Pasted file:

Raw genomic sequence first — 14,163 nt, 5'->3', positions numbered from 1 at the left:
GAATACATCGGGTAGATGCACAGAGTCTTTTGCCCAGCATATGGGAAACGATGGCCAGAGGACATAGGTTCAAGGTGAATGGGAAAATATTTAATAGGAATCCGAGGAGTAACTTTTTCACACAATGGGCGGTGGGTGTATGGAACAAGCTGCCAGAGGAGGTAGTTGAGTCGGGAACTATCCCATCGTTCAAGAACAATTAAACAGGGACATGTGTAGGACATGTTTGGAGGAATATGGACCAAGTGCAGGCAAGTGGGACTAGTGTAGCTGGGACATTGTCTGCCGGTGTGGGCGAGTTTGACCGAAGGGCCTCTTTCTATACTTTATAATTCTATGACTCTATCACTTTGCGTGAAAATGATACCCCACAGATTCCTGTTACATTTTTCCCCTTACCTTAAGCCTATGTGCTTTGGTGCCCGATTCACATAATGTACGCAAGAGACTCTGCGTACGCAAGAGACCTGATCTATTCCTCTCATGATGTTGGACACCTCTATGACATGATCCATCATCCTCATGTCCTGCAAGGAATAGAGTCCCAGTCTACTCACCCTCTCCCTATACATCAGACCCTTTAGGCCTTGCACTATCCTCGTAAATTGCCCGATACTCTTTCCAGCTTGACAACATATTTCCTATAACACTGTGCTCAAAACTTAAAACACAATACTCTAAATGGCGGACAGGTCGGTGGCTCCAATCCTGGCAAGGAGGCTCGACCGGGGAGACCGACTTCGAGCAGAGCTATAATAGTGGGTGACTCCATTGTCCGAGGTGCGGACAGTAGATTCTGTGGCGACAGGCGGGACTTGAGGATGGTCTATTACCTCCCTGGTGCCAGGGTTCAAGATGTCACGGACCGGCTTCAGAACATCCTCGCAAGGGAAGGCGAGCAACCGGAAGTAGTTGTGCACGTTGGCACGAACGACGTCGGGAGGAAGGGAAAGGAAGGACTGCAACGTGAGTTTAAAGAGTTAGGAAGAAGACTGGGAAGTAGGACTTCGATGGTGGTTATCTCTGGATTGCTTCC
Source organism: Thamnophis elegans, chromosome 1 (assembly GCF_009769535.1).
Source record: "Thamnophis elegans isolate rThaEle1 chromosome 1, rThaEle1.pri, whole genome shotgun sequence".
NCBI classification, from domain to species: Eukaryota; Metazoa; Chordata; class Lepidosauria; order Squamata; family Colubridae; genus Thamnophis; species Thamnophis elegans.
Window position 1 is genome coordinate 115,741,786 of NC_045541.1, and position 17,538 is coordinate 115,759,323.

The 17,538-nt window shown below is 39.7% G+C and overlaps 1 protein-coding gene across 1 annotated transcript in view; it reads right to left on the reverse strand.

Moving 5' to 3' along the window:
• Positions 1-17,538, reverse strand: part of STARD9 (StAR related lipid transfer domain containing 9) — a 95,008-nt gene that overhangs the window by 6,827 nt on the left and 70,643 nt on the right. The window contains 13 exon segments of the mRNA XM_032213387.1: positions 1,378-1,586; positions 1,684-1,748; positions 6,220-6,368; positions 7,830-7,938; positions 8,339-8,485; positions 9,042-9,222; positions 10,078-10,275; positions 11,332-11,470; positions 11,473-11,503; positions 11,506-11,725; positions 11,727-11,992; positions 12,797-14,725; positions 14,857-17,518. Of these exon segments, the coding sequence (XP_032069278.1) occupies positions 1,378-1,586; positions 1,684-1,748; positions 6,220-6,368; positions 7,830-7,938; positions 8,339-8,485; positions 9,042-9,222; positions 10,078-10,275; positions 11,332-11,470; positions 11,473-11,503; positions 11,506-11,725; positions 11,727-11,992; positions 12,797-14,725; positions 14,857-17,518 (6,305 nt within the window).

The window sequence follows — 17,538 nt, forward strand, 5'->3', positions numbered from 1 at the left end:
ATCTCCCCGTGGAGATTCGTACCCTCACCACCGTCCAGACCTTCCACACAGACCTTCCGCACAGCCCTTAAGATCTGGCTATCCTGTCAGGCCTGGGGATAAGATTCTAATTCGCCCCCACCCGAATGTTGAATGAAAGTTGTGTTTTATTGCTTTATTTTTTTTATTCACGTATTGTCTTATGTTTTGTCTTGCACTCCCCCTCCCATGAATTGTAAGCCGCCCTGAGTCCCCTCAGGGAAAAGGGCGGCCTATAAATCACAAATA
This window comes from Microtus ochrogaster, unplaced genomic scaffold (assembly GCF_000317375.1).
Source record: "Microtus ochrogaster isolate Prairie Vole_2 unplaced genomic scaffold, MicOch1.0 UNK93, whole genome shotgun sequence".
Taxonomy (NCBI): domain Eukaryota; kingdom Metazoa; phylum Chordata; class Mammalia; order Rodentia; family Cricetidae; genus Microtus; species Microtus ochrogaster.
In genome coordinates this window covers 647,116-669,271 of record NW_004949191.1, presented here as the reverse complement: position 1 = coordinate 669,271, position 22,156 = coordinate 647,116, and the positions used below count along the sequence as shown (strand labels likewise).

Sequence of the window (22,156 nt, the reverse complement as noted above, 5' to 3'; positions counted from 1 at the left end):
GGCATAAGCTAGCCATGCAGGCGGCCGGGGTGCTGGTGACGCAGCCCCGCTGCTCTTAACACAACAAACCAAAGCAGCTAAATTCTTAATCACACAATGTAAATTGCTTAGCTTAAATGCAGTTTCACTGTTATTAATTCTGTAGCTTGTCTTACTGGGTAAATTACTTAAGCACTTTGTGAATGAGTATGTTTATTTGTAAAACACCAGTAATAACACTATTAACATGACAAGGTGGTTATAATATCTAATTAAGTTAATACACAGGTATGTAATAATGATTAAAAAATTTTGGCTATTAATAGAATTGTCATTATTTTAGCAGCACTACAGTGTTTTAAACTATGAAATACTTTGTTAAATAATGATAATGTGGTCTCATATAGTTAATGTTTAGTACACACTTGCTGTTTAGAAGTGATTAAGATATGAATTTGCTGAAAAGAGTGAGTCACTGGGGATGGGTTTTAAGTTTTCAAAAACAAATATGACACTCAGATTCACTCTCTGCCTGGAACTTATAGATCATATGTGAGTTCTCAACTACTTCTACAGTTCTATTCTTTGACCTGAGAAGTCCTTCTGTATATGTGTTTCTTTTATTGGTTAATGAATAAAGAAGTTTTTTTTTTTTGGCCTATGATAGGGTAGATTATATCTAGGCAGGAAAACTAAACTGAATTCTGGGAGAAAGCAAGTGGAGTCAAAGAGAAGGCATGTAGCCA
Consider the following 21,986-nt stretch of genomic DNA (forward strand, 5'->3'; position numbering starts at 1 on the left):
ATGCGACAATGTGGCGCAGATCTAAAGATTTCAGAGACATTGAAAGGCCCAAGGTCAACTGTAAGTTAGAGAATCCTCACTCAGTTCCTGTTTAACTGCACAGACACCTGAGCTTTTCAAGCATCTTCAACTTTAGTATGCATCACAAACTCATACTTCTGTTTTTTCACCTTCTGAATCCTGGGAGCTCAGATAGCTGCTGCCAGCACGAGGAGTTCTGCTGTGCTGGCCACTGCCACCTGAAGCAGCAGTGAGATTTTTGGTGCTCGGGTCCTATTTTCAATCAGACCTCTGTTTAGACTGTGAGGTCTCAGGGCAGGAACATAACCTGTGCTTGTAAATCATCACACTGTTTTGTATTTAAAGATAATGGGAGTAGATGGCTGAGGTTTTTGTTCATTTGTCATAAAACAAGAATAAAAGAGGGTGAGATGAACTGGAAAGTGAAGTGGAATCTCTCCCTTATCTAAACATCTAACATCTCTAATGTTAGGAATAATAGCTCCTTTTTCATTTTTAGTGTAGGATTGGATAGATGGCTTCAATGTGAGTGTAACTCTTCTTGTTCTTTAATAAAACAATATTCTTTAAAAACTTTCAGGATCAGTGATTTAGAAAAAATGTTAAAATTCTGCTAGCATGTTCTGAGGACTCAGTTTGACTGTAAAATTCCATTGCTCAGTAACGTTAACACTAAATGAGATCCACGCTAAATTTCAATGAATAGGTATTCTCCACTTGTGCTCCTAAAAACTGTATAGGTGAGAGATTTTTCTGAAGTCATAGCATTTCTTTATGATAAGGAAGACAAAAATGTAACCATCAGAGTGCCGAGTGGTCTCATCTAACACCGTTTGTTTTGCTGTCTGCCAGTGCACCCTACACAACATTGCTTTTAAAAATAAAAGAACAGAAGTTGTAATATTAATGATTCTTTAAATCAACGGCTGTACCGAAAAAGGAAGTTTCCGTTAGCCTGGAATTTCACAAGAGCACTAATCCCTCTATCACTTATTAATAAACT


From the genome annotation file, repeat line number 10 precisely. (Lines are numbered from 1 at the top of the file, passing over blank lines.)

The window sequence follows — 17,538 nt, forward strand, 5'->3', positions numbered from 1 at the left end: